Also writing in National Review, Andrew McCarthy said the report of pro-Trump Russian meddling belongs in the “Chutzpah Hall of Fame.” He argues that “the Democrat-media complex” complained when Trump, unable to produce evidence of election “rigging,” claimed he was merely referring to biased new coverage. He says Democrats are now doing the same thing:

The Democrats and their media note takers started out telling us that the Russians had “hacked” the election. But when hard proof is demanded, they must admit that there is not a scintilla of suggestion that Putin’s intelligence operatives tampered with votes — in fact, since most of the polling is not online, there’s not even evidence that an election could be hacked. So now, Democrats have moved the goal post: What they meant by “hacked,” we’re told, is not really vote fraud but blatantly biased leaking — the Democrats’ embarrassing communications were exposed while the GOP’s remained concealed. So … where is the ridicule? You’re not hearing it because the media is hoping you won’t notice the Democrats’ climb down. They made an absurd “hacking the election” allegation that they can’t back up. At most, what happened here is: The Russians did to Democrats exactly what the media does to Republicans — they subjected one side to intense scrutiny while giving the other side a pass.

… The fact that they think one side or the other would be better for them does not make it so. More to the point, unless there is evidence that the meddlers have fiddled with the vote count, who cares? Under our law, it is permissible to sway the outcome of an election based on false information — just ask Harry Reid. What’s the Democrat-media complaint? That there was too much true information?

Others shrugged off the allegations, saying Russia’s alleged behavior is nothing out of the ordinary. Writing in The Daily Caller, John Linder said the Russians and Israelis have been “trying to influence our elections for decades,” and it’s likely our allies do the same. He continued:

Our government tries to affect the elections of other nations too. President Obama’s last campaign manager Jim Messina advised the British Conservative Party in 2013, Prime Minister David Cameron in 2015 and Italian Prime Minister Matteo Renzi’s failing referendum this year. He was paid 400,000 Euros in that losing cause.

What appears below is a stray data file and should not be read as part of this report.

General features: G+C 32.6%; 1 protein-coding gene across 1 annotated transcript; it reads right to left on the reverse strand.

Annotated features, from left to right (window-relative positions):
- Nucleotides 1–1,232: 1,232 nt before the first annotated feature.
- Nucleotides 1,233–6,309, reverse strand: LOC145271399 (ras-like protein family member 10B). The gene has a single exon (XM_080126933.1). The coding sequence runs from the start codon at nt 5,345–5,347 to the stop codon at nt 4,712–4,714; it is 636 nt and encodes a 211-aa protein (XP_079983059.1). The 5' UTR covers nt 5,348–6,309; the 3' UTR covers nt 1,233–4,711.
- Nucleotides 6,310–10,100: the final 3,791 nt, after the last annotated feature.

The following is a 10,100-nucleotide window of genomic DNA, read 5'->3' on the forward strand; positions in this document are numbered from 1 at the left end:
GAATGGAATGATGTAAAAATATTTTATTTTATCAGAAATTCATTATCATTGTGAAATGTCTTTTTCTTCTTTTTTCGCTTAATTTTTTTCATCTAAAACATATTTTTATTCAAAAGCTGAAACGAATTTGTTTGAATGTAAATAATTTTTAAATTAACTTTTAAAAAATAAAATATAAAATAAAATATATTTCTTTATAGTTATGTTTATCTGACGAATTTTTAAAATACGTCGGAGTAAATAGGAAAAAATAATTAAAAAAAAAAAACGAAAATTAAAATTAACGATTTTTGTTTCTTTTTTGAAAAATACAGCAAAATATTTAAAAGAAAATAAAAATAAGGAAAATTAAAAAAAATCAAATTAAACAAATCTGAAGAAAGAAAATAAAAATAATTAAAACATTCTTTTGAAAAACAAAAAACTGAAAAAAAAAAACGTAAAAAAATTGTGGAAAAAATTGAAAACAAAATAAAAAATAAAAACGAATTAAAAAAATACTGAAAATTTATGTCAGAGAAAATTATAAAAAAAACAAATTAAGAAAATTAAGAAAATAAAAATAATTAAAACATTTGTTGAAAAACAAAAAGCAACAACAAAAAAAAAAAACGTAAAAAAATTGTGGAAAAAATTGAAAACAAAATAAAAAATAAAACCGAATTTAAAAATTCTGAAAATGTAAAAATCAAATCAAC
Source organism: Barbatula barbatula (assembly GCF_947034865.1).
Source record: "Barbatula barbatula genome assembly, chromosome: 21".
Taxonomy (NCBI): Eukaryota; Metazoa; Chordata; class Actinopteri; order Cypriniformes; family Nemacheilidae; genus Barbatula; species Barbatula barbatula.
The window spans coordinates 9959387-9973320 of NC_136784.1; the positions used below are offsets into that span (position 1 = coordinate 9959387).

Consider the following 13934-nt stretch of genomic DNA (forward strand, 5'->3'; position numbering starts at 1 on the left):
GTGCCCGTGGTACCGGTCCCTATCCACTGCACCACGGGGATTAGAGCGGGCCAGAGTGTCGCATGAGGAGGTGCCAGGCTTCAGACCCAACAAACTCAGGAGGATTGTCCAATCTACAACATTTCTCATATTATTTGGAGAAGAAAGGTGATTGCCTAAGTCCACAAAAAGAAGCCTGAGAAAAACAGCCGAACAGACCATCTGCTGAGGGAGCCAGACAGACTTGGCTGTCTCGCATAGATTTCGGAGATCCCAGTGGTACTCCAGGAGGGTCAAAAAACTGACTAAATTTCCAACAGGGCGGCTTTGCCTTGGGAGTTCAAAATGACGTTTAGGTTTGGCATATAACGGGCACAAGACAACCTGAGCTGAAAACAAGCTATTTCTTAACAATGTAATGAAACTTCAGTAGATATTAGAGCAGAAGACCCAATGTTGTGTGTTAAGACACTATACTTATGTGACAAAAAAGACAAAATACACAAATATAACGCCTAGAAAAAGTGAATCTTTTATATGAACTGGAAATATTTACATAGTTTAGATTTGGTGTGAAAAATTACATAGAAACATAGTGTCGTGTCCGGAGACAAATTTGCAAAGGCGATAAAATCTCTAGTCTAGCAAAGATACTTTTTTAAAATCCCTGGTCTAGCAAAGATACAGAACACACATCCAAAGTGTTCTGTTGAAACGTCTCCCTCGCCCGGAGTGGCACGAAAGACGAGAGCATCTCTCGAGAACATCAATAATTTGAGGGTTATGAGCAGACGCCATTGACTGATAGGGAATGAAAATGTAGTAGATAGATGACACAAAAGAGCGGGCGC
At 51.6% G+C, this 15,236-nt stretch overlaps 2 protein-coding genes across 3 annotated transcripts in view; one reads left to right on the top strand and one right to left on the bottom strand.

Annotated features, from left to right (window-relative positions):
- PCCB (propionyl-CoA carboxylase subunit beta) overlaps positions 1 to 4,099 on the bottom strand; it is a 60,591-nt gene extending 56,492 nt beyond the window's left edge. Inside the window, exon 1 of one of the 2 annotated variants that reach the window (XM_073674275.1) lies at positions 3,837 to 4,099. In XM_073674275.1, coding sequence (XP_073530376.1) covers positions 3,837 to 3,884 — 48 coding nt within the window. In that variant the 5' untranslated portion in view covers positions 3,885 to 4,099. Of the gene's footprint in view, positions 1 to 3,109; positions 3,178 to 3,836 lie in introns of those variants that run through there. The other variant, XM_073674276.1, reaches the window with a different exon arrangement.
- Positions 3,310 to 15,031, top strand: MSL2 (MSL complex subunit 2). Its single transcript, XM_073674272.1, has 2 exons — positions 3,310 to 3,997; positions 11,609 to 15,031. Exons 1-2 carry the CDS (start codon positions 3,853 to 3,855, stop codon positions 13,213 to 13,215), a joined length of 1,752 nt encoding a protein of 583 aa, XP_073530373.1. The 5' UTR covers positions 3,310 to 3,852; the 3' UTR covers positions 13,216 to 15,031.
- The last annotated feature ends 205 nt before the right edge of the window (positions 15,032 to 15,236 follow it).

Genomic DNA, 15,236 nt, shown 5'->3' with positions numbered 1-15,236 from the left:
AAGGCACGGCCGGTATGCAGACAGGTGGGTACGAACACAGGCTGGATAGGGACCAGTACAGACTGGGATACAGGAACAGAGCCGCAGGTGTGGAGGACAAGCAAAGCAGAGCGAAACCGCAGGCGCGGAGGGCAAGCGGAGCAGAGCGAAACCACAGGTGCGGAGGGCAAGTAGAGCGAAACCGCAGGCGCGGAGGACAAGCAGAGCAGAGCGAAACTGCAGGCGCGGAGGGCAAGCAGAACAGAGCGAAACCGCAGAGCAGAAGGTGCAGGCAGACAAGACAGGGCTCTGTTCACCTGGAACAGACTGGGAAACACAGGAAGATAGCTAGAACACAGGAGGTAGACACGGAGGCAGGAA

Do you think for a moment that Jim Messina would be involved in a foreign election that worked against the interests of President Obama? Me neither.

The U.S. Senate Permanent Subcommittee on Investigations reports that within weeks after the Israeli Knesset voted to schedule new national parliamentary elections for March 2015 an international organization known as the OneVoice Movement launched a multimillion-dollar grassroots campaign in Israel to defeat Prime Minister Bibi Netanyahu.OneVoice received more than $300,000 in grants from the U.S. State Department. To lead its grass roots efforts OneVoice turned to none other than Obama’s 2012 field director Jeremy Bird.

Netanyahu defeated his opponent and the efforts of the Obama administration without a whine.

D.W. Wilber said that he takes allegations of foreign meddling in U.S. elections seriously, but as a former intelligence officer, he considers the CIA’s Russia findings a “non-story.” In a column on Townhall, he suggested the Washington establishment is playing up reports of election meddling to hurt Trump:

Intelligence agencies of countries unfriendly or adversarial towards the United States trying to interfere and influence in our elections has been a fact for nearly as long as we’ve been holding our national elections. The former Soviet Union regularly supported the candidate for the Communist Party of the USA in elections, and also attempted to introduce news stories that were more favorable towards the mainstream candidate who they were least opposed to.

Is it a surprise that news items that were uncomplimentary towards then candidate Ronald Reagan found their way into America’s so-called “mainstream media” during the 1980 and 1984 elections? Reagan scared the Soviets and they pulled out all the stops to try to influence the election between Reagan and Jimmy Carter – the Soviet’s preferred candidate – and later between Reagan and Walter Mondale.